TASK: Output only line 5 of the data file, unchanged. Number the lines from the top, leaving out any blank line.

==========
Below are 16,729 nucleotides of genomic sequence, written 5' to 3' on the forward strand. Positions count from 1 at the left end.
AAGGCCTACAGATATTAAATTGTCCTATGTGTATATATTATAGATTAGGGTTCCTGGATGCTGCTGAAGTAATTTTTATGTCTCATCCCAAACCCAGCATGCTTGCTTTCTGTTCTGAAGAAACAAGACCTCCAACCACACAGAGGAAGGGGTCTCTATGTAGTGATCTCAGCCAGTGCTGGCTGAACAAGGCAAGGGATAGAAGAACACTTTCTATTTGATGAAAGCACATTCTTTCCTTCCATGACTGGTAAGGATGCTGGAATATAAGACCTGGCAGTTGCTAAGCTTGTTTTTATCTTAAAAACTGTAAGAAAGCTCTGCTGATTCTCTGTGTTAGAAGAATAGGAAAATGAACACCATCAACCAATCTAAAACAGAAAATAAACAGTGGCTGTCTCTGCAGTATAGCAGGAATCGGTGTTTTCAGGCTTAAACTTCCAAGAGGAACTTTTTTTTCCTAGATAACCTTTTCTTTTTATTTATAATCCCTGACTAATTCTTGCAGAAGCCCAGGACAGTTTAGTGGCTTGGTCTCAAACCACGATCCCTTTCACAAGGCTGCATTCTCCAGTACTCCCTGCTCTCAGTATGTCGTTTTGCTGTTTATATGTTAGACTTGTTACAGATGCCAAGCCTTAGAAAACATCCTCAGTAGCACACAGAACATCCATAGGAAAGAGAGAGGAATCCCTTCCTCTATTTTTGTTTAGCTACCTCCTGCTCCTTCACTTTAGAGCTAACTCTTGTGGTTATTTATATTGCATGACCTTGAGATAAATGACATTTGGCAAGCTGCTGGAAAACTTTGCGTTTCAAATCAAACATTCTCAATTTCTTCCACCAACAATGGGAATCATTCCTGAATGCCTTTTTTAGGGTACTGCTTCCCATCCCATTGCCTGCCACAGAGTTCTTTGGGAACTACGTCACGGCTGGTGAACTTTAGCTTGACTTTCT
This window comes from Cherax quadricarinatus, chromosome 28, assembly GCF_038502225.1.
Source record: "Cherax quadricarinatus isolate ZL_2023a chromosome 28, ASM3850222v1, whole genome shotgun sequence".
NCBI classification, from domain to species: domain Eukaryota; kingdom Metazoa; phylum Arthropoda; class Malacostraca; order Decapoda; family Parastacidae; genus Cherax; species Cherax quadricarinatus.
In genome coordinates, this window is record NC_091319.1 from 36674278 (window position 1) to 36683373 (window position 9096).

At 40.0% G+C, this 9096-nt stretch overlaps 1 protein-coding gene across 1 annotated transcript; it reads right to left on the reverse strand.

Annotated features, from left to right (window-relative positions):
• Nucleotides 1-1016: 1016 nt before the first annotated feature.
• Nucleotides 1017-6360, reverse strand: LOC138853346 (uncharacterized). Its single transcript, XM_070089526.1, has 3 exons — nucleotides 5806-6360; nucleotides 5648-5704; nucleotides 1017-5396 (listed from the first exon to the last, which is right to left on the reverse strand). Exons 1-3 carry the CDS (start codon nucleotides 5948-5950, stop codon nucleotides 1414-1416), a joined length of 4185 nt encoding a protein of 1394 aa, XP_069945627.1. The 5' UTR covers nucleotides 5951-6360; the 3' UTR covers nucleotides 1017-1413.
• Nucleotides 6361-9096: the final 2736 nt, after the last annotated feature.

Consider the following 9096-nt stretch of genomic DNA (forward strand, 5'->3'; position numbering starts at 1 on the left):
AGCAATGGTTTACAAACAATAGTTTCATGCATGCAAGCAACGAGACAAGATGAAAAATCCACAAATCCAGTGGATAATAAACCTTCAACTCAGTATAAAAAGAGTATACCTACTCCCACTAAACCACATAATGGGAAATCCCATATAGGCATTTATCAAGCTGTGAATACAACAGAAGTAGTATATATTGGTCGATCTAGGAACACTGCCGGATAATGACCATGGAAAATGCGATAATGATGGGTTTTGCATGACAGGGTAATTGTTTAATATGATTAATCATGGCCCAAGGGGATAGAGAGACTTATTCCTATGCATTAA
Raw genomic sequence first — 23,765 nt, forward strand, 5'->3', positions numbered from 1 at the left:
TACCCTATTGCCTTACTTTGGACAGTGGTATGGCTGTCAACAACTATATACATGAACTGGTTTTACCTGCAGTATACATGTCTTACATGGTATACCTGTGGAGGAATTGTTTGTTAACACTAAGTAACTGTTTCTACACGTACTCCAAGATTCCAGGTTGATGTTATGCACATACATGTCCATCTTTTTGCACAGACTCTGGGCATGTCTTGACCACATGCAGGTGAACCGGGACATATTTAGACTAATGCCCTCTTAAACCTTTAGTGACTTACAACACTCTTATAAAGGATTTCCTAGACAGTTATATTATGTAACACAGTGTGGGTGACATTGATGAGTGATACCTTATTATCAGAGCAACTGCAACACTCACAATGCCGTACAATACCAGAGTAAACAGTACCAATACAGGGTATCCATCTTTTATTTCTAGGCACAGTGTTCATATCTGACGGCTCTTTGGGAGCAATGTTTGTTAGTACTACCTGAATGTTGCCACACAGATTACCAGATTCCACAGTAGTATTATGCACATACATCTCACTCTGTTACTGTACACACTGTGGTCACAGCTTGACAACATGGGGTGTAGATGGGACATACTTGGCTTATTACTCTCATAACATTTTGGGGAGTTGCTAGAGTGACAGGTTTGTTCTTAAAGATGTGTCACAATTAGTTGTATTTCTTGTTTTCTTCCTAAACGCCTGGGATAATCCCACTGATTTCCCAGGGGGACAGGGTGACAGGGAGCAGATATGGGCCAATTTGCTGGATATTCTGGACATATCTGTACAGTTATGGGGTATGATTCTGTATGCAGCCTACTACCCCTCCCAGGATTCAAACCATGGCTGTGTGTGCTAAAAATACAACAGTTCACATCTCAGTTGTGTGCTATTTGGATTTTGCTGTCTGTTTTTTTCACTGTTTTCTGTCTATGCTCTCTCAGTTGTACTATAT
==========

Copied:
NCBI classification, from domain to species: domain Eukaryota; kingdom Metazoa; phylum Arthropoda; class Malacostraca; order Decapoda; family Parastacidae; genus Cherax; species Cherax quadricarinatus.